The odds of a soccer player converting a penalty kick into a goal are very high. In major leagues, the percentage comes out to between 74-79 percent. Of the 21-26 percent that are not scored, about 17 percent of those result in saves. That means that the odds of four consecutive penalty kicks being saved comes out to 0.09 percent. However, one Romanian goalkeeper did just that in the biggest match his club ever played.
During the 1985-86 season, Fotbal Club Steaua Bucuresti steadily progressed through the European Cup, the predecessor competition of today’s money-spinning UEFA Champions League. The team dispatched Denmark’s Vejle Boldklub, Hungary’s Budapest Honved, Finland’s FC Kuusysi and Belgium’s Royal Sporting Club Anderlecht to reach the final, which was to be played in Seville, Spain, against powerful Spanish club FC Barcelona. Stefan Iovan, the team’s captain for the match, recalled that “people were telling us we didn’t have a chance (to win against Barcelona).”
After the teams battled through 120 minutes of scoreless soccer, the players headed to the penalty spot for the penalty shootout that would determine the continent’s champion for the season. That’s when Bucuresti’s goalkeeper, Helmuth Duckadam, shined. The native of Semlac, in far western Romania, would attribute his success to putting himself “in the penalty taker’s shoes” in determining which way the kicker would attempt to score, and he then proceeded to dive that way and swatted the ball away on every occasion.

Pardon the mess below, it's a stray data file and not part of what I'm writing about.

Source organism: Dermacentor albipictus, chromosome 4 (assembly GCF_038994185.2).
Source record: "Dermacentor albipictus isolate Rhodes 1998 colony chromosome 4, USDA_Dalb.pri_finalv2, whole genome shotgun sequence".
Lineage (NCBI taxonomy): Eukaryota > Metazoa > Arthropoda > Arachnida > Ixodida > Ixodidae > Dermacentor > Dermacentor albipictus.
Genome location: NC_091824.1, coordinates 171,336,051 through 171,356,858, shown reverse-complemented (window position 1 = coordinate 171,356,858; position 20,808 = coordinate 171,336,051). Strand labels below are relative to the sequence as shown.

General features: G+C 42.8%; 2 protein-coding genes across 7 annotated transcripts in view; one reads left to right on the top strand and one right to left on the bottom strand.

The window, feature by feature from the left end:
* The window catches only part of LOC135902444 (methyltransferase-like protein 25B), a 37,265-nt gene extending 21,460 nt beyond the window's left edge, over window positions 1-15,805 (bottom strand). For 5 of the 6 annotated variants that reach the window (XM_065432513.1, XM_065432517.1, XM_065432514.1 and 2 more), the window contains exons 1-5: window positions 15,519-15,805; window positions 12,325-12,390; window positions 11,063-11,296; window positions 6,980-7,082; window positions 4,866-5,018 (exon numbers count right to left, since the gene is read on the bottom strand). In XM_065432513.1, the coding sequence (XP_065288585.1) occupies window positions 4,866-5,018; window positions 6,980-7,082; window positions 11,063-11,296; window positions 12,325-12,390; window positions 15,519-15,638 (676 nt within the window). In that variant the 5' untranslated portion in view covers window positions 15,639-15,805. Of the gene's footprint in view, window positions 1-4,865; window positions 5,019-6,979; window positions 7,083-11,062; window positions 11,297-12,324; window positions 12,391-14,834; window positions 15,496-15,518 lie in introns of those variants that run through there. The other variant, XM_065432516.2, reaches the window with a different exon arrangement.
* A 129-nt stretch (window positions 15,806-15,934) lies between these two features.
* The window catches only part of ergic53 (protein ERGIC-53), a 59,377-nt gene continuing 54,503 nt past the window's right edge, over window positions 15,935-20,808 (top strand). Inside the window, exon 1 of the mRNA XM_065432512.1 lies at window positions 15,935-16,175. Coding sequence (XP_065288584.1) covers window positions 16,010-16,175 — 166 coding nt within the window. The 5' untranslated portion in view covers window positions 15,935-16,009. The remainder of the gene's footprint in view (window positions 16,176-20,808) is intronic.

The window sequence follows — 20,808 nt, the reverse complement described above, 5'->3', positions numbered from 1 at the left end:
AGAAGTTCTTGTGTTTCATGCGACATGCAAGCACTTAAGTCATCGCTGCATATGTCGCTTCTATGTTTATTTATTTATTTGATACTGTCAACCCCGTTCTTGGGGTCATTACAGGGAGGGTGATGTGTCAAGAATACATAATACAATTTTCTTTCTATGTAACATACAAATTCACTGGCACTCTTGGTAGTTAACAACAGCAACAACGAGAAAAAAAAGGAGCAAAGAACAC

Although his Bucuresti teammates did not convert their first two penalties, they were successful on their next two, and Duckadam’s fourth save clinched the famous victory for his club.
Duckadam understandably looks back on those times and the resulting celebrations with fondness. “When we returned home the next day, more than 15,000 people were waiting for us at Otopeni airport.”